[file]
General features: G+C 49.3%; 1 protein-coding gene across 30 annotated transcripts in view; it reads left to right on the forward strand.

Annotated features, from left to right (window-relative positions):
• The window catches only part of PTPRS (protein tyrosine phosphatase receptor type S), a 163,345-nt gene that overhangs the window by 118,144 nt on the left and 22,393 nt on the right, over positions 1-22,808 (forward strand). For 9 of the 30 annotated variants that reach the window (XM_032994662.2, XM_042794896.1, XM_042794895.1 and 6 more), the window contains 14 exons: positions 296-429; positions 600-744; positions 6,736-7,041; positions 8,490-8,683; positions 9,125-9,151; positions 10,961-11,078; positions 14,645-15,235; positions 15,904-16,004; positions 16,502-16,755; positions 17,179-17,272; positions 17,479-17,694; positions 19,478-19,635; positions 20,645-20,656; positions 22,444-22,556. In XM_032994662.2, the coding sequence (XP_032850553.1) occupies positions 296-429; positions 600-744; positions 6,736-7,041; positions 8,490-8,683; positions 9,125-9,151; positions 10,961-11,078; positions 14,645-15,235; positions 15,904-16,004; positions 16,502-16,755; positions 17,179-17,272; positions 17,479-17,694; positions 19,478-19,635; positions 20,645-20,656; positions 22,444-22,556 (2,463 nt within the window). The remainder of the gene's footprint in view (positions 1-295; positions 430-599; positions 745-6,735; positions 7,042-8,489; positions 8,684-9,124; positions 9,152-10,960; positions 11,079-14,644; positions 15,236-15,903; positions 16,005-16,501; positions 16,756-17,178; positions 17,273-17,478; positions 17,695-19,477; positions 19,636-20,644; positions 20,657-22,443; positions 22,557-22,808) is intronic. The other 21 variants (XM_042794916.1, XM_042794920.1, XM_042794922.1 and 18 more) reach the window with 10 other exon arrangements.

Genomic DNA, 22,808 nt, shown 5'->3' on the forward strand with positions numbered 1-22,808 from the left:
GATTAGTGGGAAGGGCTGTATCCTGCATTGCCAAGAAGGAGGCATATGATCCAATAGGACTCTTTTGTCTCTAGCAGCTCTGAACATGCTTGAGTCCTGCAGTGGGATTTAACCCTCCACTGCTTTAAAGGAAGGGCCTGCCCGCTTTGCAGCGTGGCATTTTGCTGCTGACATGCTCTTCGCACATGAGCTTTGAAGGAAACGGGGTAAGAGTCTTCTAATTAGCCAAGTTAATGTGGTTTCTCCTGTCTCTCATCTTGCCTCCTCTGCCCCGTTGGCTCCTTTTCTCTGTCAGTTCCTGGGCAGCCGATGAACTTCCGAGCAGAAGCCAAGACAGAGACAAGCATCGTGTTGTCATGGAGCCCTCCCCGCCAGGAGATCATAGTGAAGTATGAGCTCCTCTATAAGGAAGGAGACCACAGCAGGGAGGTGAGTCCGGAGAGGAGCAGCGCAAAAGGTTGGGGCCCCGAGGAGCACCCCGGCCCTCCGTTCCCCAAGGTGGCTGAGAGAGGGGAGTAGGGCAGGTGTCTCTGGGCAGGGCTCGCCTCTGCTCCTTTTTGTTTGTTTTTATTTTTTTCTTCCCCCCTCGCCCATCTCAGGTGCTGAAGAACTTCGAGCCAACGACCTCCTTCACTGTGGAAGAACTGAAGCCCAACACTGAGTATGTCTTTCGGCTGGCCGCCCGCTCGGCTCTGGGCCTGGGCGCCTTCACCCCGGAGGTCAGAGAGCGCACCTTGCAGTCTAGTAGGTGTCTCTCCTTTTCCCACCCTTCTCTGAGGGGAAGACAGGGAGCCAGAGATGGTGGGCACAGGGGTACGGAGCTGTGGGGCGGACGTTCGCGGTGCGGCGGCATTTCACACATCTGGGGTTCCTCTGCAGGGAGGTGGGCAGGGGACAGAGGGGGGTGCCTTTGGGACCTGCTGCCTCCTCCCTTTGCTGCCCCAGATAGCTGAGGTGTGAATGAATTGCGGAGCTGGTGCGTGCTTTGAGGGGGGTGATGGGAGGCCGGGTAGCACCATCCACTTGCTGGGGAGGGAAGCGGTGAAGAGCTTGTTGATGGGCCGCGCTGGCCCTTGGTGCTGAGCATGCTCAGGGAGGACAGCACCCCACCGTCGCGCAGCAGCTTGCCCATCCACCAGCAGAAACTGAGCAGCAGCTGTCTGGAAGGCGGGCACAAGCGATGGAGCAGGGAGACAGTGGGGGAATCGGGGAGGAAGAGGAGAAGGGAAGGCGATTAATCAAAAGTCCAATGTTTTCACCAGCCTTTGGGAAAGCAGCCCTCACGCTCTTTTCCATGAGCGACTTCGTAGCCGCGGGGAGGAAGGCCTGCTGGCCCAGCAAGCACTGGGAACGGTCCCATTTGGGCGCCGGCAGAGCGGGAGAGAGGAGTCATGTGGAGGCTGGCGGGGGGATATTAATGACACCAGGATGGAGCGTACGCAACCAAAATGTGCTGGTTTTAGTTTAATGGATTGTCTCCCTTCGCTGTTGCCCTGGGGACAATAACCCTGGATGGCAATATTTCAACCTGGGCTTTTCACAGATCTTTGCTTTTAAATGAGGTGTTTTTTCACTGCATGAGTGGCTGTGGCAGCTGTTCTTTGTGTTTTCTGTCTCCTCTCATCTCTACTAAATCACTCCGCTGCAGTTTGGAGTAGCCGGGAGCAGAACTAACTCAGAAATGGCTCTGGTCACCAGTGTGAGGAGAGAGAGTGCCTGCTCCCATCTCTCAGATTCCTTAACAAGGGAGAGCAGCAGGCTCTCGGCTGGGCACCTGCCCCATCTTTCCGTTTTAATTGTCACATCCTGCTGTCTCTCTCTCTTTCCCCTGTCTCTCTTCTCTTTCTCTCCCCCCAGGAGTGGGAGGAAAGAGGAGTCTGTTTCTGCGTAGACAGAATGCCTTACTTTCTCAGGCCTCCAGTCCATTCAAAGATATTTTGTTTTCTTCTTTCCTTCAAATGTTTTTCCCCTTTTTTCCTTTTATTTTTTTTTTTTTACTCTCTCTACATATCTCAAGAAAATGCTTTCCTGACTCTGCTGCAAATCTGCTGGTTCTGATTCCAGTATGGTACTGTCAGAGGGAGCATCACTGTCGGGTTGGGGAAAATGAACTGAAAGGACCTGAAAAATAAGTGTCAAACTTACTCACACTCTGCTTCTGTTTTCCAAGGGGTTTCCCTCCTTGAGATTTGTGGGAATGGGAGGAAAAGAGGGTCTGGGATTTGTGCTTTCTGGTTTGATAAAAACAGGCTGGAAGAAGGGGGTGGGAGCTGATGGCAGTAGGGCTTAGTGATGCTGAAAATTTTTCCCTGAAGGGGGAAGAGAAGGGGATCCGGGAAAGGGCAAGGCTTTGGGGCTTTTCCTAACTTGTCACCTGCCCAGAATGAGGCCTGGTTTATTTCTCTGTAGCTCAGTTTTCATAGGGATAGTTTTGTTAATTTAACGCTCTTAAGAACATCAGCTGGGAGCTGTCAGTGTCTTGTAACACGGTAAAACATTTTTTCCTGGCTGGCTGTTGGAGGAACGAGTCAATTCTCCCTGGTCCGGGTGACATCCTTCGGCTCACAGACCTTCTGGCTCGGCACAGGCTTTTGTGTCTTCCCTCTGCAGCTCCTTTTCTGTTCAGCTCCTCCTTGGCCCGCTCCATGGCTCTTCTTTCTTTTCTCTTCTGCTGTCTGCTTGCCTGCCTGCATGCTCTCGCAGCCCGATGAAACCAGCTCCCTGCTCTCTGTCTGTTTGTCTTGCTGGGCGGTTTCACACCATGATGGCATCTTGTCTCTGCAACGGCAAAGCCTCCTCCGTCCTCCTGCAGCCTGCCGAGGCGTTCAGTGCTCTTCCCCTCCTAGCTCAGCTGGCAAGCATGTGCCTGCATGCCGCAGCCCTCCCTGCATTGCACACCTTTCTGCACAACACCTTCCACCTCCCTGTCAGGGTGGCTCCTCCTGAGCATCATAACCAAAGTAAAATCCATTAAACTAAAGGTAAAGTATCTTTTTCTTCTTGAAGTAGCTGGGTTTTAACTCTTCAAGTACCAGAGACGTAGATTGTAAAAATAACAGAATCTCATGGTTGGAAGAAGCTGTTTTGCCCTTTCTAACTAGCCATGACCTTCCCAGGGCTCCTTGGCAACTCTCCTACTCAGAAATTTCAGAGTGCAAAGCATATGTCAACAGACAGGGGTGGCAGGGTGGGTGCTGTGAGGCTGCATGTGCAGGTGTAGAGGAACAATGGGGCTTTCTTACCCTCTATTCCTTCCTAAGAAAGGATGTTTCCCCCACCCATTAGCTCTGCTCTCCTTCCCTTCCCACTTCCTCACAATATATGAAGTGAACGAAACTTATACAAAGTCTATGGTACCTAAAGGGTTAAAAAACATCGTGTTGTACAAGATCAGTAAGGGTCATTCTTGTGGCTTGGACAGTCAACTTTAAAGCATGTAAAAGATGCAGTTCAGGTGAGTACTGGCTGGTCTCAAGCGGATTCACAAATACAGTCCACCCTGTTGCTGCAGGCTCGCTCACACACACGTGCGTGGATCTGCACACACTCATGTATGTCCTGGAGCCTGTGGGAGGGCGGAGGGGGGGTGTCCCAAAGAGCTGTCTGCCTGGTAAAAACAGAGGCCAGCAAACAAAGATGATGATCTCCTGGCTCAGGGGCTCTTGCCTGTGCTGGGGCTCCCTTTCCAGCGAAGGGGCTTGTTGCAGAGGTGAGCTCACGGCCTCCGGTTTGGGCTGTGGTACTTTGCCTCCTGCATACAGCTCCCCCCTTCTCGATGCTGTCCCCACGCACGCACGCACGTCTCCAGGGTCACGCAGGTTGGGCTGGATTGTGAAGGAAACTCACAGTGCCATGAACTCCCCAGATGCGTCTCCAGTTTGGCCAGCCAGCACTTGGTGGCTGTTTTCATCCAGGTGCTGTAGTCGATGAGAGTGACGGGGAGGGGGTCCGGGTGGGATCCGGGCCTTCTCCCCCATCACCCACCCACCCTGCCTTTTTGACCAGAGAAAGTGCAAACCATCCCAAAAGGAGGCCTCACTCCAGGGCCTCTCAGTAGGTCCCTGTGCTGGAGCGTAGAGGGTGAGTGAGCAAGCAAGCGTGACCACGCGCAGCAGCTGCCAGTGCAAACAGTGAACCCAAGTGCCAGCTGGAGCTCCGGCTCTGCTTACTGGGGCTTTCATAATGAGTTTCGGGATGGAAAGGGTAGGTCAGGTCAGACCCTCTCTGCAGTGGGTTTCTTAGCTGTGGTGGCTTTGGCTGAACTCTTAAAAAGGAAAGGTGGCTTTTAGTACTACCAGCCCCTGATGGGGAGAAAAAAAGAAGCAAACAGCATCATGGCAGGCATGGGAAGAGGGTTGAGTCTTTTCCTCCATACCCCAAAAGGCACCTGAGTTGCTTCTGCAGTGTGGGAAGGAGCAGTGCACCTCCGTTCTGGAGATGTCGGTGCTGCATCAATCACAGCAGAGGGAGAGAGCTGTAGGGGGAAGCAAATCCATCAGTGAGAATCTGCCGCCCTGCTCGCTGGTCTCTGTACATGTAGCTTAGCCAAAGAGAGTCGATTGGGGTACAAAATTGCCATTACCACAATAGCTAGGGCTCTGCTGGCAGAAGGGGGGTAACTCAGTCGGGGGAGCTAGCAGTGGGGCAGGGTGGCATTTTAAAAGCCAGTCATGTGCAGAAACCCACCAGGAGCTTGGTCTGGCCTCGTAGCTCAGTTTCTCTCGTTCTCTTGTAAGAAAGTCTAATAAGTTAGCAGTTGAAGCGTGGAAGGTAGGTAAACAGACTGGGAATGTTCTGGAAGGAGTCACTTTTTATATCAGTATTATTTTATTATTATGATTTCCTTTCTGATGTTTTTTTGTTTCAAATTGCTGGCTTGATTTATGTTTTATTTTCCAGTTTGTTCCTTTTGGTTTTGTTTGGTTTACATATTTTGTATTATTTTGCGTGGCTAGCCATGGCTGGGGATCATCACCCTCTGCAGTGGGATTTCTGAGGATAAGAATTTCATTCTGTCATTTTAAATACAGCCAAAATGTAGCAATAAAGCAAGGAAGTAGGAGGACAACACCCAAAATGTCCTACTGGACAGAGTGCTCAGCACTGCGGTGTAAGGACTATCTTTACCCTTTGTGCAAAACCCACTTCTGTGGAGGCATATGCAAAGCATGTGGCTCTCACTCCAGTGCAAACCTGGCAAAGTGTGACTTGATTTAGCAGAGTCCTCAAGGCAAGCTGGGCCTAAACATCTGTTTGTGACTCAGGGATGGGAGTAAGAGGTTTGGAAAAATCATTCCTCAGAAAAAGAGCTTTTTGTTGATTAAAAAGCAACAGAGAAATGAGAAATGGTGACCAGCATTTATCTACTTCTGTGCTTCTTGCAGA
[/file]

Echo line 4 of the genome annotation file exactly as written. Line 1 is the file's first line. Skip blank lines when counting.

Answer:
Genomic DNA, 22,808 nt, shown 5'->3' on the forward strand with positions numbered 1-22,808 from the left: